Kay Rosenthal PhD, RN – Guest blogger, EPNRC volunteer
Vacation- what a relief…what a stressful time….. which is it for you?
For me, it was both! I was super stressed planning our trip to Iceland. Therefore, I did a ton of reading, reached out to people to see where they visited when they were there, then talked to my friends and family about my fears around planning the trip. Maybe we should just go on a package trip and make it easy on ourselves.The downside would be we wouldn’t get to see all the things I had learned about. Finally, I enlisted the help of my husband and we created an excel spreadsheet to plan our activities on and my son came to the rescue with Google Maps! Google Maps helped me determine if we could really get from point A to point B.
Knowing I couldn’t control a lot of the aspects of our trip helped me to plan parts of the trip and then have contingency plans for weather, fatigue or both. Seeking out support helped me get it all planned. PS – Our trip was magnificent.
The stress related to planning a vacation is one thing, planning events and day-to-day operations of a nonprofit organization can loom much larger for staff and board members. Jill Lancaster, Executive Director EPNRC, sent me this great article, How to Hack Stress- Science of People by Vanessa Van Edwards. I hope you will take the time to watch the TED presentation by Kelly McGonigal and read the six steps for hacking stress in the link below. Invest in yourself and spend 15-20 minutes learning more. Then, see if any of the tips work for you.
Here’s the link: http://www.scienceofpeople.com/2016/10/how-to-hack-stress/
After watching the video this morning I realized that I have always befriended stress. I have used it as a way to get myself geared up and moving forward. I do see it as the body’s response to help me rise to the challenge, whatever that challenge that might be. What I used for my trip planning instinctively – asking for help, getting support – worked! I didn’t even realize that reaching out was actually part of the stress response. Kelly mentions the role of oxytocin in her TED talk and explains how we experience stress and our body responds by increasing our heart rate and respiration so that we are ready to respond physically. In addition Kelly explained how our body then supplies a natural anti-inflammatory neuro-hormone to encourage us to seek help and give help to others which then helps our body cope with the stress. Our bodies are amazing, aren’t they?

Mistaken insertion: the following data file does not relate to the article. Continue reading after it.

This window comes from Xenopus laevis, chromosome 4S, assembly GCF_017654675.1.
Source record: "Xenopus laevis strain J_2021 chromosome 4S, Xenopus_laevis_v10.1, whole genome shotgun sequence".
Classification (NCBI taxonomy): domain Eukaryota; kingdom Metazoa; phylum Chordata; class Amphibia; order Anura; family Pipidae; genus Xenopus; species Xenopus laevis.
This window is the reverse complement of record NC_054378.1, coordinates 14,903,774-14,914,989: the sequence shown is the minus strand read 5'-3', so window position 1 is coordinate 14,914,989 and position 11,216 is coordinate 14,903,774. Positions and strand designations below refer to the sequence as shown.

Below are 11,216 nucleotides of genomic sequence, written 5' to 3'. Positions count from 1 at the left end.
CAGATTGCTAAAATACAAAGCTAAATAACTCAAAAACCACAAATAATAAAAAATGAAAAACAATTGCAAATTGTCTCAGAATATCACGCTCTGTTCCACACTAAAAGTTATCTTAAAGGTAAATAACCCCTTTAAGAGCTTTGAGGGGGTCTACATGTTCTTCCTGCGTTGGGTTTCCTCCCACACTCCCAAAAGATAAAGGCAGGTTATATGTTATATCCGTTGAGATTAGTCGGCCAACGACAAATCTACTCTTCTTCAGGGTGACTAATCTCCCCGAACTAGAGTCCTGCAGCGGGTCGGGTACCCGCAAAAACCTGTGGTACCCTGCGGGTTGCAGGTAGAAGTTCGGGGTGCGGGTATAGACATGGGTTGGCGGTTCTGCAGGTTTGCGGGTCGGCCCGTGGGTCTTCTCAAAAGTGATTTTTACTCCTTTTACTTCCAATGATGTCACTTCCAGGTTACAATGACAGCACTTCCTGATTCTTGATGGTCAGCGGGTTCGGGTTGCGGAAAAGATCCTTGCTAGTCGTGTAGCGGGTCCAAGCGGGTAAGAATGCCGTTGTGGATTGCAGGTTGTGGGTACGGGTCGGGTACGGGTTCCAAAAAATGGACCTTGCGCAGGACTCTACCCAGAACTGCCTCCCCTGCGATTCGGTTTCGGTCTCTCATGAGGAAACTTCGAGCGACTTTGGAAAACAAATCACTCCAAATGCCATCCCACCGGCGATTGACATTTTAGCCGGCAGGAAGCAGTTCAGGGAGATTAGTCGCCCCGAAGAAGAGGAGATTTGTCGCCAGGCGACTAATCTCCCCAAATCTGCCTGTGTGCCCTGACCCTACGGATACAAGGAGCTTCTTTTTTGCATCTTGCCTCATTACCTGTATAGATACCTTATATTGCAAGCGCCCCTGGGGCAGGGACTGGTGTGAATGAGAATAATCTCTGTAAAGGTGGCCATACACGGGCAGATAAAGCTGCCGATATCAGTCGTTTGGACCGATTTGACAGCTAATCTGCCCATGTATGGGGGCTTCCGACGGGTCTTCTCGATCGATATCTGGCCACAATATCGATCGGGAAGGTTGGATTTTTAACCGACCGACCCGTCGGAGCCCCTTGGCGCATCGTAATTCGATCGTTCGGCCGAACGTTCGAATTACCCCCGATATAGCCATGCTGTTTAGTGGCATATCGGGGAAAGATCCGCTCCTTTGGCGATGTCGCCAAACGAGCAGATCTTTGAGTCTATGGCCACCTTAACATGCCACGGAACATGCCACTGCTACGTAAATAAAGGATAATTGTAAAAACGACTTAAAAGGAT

What I found even more interesting in her TED talk was the meaning and belief behind our stress response is life threatening or life saving depending on if we feel that stress is bad for our health or is actually good for us. Re-framing stress into a positive part of our life is powerful and Kelly explains that caring creates resilience. With all the caring you do within your non-profit organization and the volunteer efforts you provide our community you are helping not only others but yourself.
The article continues with six main points to help you hack stress. I’m not sure you need these pieces now if you focus on re-framing the stress in a positive way however, you might still find these helpful. The six tips include:
1. “Lose Control”- The article talks about disrupting your routine intentionally to help you get more comfortable with chaos and not being so time conscious as we all know we cannot control time.
2. “Put Yourself First”- Be sure you “are well-rested, well-fueled and recharged.”
3. “Practice Mindfulness”- Do one task at a time instead of multi-tasking.
4. “Create a ‘Break’ List” You might want to take a walk around the building, jump on a mini-trampoline, call a friend, or do something else that you think is fun.
5. “Distract Yourself”- Journaling and taking walks, take up a new hobby are mentioned as ways to distract yourself.
6. “Color Meditation”- Have you been to a coloring book party? It’s a great way to socialize and find your “mental zen.”
After watching the TED talk I am going to work on enhancing my positive perception of stress as actually helping me to reach out more to others and help further increase my resiliency. Let me know what you plan to do and what you find works for you. Believing that stress is healthy may be the most crucial aspect of your taking time to read the full article after viewing the TED talk.